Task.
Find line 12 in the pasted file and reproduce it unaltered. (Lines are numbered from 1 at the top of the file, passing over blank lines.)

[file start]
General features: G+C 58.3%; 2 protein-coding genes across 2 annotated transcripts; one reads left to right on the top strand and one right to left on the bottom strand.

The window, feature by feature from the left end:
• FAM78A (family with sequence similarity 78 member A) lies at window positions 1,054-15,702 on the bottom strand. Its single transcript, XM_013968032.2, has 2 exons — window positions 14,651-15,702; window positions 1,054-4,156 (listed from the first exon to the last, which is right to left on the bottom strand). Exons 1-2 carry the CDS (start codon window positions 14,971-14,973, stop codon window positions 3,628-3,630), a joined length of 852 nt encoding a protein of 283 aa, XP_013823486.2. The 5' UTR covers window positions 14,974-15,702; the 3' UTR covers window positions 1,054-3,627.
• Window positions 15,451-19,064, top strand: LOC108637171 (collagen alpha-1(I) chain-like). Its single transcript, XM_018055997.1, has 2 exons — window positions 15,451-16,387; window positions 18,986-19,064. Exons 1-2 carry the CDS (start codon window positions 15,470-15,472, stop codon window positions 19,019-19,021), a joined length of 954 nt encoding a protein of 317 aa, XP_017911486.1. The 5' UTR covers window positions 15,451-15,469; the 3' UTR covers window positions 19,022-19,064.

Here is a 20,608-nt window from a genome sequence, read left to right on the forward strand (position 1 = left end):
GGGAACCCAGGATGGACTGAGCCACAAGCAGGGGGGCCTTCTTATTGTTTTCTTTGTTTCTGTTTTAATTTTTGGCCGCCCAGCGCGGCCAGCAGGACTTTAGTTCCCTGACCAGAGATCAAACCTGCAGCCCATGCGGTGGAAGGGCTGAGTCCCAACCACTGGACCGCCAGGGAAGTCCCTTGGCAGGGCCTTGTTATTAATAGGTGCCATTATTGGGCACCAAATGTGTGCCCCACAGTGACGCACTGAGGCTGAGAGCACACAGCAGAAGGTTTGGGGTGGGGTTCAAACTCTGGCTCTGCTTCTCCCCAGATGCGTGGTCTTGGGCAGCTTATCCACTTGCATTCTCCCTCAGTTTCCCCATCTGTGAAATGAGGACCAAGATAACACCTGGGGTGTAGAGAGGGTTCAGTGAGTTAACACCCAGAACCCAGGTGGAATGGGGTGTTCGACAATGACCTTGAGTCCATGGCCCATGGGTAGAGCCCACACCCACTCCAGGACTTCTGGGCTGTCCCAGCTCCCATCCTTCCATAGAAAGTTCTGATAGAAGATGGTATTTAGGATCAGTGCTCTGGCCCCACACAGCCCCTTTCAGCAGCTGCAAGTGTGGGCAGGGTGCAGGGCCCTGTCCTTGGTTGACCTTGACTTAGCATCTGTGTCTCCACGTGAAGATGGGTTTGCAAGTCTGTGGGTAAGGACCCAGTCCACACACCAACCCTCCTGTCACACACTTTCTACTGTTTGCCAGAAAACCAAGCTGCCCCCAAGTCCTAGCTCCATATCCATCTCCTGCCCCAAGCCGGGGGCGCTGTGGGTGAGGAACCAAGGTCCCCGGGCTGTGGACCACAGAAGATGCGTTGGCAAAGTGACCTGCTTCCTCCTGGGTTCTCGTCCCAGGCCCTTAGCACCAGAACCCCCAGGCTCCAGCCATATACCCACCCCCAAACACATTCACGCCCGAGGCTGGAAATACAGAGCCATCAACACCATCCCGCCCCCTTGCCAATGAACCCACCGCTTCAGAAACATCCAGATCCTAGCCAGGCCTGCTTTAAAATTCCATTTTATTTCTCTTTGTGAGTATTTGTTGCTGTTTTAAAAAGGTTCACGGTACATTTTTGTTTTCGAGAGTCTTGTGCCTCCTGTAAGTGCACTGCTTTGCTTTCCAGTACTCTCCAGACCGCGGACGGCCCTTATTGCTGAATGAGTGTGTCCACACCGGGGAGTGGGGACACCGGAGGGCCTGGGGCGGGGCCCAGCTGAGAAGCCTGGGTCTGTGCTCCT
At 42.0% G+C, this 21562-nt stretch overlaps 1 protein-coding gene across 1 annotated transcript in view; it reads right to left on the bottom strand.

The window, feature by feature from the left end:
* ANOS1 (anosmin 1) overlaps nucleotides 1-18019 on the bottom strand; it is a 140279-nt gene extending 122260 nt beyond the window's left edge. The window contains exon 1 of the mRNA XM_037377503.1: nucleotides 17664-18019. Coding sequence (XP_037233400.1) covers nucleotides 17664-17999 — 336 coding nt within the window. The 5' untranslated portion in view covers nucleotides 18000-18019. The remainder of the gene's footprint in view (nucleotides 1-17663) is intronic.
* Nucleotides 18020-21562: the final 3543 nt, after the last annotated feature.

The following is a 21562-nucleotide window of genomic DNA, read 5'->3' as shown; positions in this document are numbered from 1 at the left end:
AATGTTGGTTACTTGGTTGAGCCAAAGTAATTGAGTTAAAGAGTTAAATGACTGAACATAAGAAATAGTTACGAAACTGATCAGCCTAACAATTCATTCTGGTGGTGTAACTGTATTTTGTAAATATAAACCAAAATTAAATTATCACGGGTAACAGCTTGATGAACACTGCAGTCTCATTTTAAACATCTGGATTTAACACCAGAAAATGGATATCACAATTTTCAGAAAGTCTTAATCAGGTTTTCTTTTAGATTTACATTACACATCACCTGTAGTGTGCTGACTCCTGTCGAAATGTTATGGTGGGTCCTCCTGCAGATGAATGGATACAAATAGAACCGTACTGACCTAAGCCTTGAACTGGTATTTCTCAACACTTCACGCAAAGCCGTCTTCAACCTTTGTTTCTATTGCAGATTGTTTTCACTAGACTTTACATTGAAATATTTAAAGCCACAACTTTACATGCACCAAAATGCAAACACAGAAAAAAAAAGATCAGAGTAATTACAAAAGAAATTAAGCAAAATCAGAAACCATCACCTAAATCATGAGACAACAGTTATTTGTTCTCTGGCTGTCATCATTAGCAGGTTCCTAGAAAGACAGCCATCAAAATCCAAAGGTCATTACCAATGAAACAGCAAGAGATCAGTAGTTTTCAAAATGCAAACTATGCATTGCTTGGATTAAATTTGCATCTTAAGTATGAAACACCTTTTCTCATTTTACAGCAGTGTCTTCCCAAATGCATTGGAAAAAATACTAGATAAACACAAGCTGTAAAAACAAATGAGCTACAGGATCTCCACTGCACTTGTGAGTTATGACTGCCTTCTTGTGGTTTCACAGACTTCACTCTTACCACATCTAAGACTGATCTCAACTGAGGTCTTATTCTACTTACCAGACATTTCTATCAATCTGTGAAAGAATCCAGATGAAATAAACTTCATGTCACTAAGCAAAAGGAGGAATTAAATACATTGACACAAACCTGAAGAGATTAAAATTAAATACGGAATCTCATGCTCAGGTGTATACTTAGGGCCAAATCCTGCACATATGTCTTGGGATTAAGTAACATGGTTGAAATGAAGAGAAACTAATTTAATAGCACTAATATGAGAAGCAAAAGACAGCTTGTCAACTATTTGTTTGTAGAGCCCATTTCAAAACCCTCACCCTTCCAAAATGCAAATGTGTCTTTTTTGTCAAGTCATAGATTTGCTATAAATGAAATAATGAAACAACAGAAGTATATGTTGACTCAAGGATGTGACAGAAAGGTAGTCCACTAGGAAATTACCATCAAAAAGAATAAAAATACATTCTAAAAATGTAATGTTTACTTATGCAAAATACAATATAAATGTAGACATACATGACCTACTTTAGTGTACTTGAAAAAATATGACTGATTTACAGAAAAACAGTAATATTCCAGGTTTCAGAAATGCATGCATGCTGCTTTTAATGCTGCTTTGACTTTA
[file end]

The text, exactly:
AATGTTGGTTACTTGGTTGAGCCAAAGTAATTGAGTTAAAGAGTTAAATGACTGAACATAAGAAATAGTTACGAAACTGATCAGCCTAACAATTCATTCTGGTGGTGTAACTGTATTTTGTAAATATAAACCAAAATTAAATTATCACGGGTAACAGCTTGATGAACACTGCAGTCTCATTTTAAACATCTGGATTTAACACCAGAAAATGGATATCACAATTTTCAGAAAGTCTTAATCAGGTTTTCTTTTAGATTTACATTACACATCACCTGTAGTGTGCTGACTCCTGTCGAAATGTTATGGTGGGTCCTCCTGCAGATGAATGGATACAAATAGAACCGTACTGACCTAAGCCTTGAACTGGTATTTCTCAACACTTCACGCAAAGCCGTCTTCAACCTTTGTTTCTATTGCAGATTGTTTTCACTAGACTTTACATTGAAATATTTAAAGCCACAACTTTACATGCACCAAAATGCAAACACAGAAAAAAAAAGATCAGAGTAATTACAAAAGAAATTAAGCAAAATCAGAAACCATCACCTAAATCATGAGACAACAGTTATTTGTTCTCTGGCTGTCATCATTAGCAGGTTCCTAGAAAGACAGCCATCAAAATCCAAAGGTCATTACCAATGAAACAGCAAGAGATCAGTAGTTTTCAAAATGCAAACTATGCATTGCTTGGATTAAATTTGCATCTTAAGTATGAAACACCTTTTCTCATTTTACAGCAGTGTCTTCCCAAATGCATTGGAAAAAATACTAGATAAACACAAGCTGTAAAAACAAATGAGCTACAGGATCTCCACTGCACTTGTGAGTTATGACTGCCTTCTTGTGGTTTCACAGACTTCACTCTTACCACATCTAAGACTGATCTCAACTGAGGTCTTATTCTACTTACCAGACATTTCTATCAATCTGTGAAAGAATCCAGATGAAATAAACTTCATGTCACTAAGCAAAAGGAGGAATTAAATACATTGACACAAACCTGAAGAGATTAAAATTAAATACGGAATCTCATGCTCAGGTGTATACTTAGGGCCAAATCCTGCACATATGTCTTGGGATTAAGTAACATGGTTGAAATGAAGAGAAACTAATTTAATAGCACTAATATGAGAAGCAAAAGACAGCTTGTCAACTATTTGTTTGTAGAGCCCATTTCAAAACCCTCACCCTTCCAAAATGCAAATGTGTCTTTTTTGTCAAGTCATAGATTTGCTATAAATGAAATAATGAAACAACAGAAGTATATGTTGACTCAAGGATGTGACAGAAAGGTAGTCCACTAGGAAATTACCATCAAAAAGAATAAAAATACATTCTAAAAATGTAATGTTTACTTATGCAAAATACAATATAAATGTAGACATACATGACCTACTTTAGTGTACTTGAAAAAATATGACTGATTTACAGAAAAACAGTAATATTCCAGGTTTCAGAAATGCATGCATGCTGCTTTTAATGCTGCTTTGACTTTA